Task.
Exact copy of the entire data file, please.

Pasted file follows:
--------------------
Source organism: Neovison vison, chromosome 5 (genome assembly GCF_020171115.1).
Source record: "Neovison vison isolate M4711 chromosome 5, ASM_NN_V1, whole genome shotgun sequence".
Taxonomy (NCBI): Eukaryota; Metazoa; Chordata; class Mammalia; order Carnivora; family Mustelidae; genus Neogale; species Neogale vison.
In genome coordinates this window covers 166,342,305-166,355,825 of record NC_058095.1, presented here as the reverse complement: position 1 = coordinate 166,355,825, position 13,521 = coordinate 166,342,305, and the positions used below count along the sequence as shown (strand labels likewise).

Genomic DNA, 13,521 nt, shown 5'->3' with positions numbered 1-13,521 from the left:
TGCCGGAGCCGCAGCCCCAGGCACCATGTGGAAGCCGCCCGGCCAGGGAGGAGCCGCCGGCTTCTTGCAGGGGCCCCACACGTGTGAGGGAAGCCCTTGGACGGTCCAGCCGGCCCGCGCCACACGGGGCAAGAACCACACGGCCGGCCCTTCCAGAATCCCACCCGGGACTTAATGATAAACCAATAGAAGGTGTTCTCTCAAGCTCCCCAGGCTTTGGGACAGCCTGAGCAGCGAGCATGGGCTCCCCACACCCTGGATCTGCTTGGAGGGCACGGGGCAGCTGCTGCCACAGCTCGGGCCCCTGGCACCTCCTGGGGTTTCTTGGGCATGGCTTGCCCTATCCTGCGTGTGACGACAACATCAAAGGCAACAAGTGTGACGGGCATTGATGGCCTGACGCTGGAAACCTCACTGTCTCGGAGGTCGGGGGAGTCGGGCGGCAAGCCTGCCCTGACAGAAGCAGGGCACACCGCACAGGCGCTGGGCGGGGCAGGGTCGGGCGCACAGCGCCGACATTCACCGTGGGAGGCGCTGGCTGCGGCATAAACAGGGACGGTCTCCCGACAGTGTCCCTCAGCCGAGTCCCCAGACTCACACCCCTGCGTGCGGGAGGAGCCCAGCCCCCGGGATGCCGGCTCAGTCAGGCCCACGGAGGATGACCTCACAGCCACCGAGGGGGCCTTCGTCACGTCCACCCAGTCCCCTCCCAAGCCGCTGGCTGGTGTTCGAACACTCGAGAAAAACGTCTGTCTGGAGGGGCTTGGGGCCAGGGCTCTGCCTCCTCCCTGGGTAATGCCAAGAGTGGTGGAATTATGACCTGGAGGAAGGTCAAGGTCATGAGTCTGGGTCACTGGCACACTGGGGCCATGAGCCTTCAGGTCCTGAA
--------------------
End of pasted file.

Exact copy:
Source organism: Neovison vison, chromosome 5 (genome assembly GCF_020171115.1).
Source record: "Neovison vison isolate M4711 chromosome 5, ASM_NN_V1, whole genome shotgun sequence".
Taxonomy (NCBI): Eukaryota; Metazoa; Chordata; class Mammalia; order Carnivora; family Mustelidae; genus Neogale; species Neogale vison.
In genome coordinates this window covers 166,342,305-166,355,825 of record NC_058095.1, presented here as the reverse complement: position 1 = coordinate 166,355,825, position 13,521 = coordinate 166,342,305, and the positions used below count along the sequence as shown (strand labels likewise).

Genomic DNA, 13,521 nt, shown 5'->3' with positions numbered 1-13,521 from the left:
TGCCGGAGCCGCAGCCCCAGGCACCATGTGGAAGCCGCCCGGCCAGGGAGGAGCCGCCGGCTTCTTGCAGGGGCCCCACACGTGTGAGGGAAGCCCTTGGACGGTCCAGCCGGCCCGCGCCACACGGGGCAAGAACCACACGGCCGGCCCTTCCAGAATCCCACCCGGGACTTAATGATAAACCAATAGAAGGTGTTCTCTCAAGCTCCCCAGGCTTTGGGACAGCCTGAGCAGCGAGCATGGGCTCCCCACACCCTGGATCTGCTTGGAGGGCACGGGGCAGCTGCTGCCACAGCTCGGGCCCCTGGCACCTCCTGGGGTTTCTTGGGCATGGCTTGCCCTATCCTGCGTGTGACGACAACATCAAAGGCAACAAGTGTGACGGGCATTGATGGCCTGACGCTGGAAACCTCACTGTCTCGGAGGTCGGGGGAGTCGGGCGGCAAGCCTGCCCTGACAGAAGCAGGGCACACCGCACAGGCGCTGGGCGGGGCAGGGTCGGGCGCACAGCGCCGACATTCACCGTGGGAGGCGCTGGCTGCGGCATAAACAGGGACGGTCTCCCGACAGTGTCCCTCAGCCGAGTCCCCAGACTCACACCCCTGCGTGCGGGAGGAGCCCAGCCCCCGGGATGCCGGCTCAGTCAGGCCCACGGAGGATGACCTCACAGCCACCGAGGGGGCCTTCGTCACGTCCACCCAGTCCCCTCCCAAGCCGCTGGCTGGTGTTCGAACACTCGAGAAAAACGTCTGTCTGGAGGGGCTTGGGGCCAGGGCTCTGCCTCCTCCCTGGGTAATGCCAAGAGTGGTGGAATTATGACCTGGAGGAAGGTCAAGGTCATGAGTCTGGGTCACTGGCACACTGGGGCCATGAGCCTTCAGGTCCTGAA